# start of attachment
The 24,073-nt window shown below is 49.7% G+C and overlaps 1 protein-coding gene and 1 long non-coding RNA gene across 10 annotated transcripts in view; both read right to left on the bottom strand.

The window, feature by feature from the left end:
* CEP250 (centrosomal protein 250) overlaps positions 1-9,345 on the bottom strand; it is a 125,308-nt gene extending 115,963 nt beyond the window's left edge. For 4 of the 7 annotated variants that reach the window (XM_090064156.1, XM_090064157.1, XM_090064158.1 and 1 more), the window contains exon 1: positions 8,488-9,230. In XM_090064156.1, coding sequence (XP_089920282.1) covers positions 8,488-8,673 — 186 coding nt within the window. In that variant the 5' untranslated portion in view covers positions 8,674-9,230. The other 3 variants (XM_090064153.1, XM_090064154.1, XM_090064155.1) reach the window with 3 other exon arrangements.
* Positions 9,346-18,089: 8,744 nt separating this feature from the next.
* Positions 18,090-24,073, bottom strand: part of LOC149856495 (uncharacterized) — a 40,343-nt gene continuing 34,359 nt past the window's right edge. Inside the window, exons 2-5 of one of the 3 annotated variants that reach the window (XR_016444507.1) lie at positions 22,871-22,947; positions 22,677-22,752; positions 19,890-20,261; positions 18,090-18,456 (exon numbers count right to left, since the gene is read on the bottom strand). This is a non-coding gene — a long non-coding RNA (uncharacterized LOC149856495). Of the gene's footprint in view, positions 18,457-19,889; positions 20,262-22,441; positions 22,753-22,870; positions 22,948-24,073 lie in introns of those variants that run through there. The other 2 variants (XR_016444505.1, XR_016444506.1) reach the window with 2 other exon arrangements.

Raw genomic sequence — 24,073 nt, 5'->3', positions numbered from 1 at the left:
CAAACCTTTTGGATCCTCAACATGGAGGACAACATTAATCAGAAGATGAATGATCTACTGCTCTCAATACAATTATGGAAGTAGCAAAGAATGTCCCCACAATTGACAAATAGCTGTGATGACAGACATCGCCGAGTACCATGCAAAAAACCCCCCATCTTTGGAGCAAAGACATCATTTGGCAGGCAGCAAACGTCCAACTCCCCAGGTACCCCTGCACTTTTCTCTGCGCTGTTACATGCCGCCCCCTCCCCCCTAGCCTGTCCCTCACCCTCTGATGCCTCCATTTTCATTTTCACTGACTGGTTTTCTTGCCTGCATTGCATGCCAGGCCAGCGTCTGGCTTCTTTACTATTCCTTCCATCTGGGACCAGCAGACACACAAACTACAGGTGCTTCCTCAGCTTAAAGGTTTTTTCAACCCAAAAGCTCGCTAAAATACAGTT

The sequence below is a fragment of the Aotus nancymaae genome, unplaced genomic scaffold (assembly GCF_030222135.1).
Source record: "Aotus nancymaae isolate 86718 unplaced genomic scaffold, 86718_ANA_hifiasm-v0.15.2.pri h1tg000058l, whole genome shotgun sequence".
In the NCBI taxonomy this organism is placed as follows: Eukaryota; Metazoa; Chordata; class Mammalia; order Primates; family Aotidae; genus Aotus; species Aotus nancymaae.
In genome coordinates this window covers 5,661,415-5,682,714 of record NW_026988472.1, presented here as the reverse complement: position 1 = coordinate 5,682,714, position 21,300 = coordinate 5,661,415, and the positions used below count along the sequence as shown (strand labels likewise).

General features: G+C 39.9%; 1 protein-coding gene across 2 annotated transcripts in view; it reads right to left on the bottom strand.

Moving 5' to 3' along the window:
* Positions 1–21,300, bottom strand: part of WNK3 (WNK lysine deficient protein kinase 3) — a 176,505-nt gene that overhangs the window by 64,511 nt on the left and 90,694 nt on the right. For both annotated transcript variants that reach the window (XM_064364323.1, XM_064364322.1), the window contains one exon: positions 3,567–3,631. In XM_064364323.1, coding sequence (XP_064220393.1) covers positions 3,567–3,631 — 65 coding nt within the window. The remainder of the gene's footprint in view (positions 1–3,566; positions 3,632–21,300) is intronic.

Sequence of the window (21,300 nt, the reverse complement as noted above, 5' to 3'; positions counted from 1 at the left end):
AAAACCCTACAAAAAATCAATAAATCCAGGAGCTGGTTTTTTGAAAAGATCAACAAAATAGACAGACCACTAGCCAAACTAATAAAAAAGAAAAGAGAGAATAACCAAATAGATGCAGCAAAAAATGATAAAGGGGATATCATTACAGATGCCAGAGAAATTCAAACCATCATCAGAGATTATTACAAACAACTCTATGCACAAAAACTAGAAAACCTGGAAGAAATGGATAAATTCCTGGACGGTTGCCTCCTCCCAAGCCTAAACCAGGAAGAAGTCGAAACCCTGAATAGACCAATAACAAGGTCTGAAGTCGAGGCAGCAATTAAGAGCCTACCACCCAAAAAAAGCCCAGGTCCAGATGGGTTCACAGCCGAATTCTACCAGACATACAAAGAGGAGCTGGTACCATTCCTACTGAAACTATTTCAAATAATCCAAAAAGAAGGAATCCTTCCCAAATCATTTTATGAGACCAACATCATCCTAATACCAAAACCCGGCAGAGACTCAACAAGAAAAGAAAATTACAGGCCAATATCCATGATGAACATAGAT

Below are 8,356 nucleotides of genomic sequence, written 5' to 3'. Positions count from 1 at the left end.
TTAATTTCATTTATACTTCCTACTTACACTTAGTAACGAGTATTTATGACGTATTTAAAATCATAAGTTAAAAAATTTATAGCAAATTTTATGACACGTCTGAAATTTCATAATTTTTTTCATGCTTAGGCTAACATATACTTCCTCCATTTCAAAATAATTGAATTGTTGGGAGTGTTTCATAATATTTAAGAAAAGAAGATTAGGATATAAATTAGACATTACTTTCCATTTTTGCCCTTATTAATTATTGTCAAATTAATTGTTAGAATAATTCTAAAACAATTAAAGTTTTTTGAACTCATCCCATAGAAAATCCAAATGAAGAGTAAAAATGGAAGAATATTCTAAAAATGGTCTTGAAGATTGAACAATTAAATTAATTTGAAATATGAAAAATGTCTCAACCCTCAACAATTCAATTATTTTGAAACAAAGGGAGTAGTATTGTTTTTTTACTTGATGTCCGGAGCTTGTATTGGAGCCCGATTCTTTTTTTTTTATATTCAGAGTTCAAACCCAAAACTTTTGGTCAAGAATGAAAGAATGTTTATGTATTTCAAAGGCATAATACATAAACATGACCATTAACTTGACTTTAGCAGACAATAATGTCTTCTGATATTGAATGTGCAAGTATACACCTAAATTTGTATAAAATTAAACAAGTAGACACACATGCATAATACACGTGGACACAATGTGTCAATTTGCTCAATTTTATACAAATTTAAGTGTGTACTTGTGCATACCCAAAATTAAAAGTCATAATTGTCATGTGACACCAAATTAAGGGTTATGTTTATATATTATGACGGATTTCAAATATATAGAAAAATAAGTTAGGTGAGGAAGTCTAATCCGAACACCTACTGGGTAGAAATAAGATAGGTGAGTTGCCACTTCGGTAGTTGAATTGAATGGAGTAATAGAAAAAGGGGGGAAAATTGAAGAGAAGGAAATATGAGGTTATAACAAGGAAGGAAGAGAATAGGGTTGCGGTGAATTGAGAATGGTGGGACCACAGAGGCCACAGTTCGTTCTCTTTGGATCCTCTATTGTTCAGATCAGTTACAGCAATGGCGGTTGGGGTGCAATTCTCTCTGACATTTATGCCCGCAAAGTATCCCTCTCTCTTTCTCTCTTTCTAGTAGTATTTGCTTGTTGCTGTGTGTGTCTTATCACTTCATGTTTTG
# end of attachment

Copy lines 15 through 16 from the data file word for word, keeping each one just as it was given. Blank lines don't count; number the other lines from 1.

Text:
Sequence of the window (21,300 nt, the reverse complement as noted above, 5' to 3'; positions counted from 1 at the left end):
AAAACCCTACAAAAAATCAATAAATCCAGGAGCTGGTTTTTTGAAAAGATCAACAAAATAGACAGACCACTAGCCAAACTAATAAAAAAGAAAAGAGAGAATAACCAAATAGATGCAGCAAAAAATGATAAAGGGGATATCATTACAGATGCCAGAGAAATTCAAACCATCATCAGAGATTATTACAAACAACTCTATGCACAAAAACTAGAAAACCTGGAAGAAATGGATAAATTCCTGGACGGTTGCCTCCTCCCAAGCCTAAACCAGGAAGAAGTCGAAACCCTGAATAGACCAATAACAAGGTCTGAAGTCGAGGCAGCAATTAAGAGCCTACCACCCAAAAAAAGCCCAGGTCCAGATGGGTTCACAGCCGAATTCTACCAGACATACAAAGAGGAGCTGGTACCATTCCTACTGAAACTATTTCAAATAATCCAAAAAGAAGGAATCCTTCCCAAATCATTTTATGAGACCAACATCATCCTAATACCAAAACCCGGCAGAGACTCAACAAGAAAAGAAAATTACAGGCCAATATCCATGATGAACATAGAT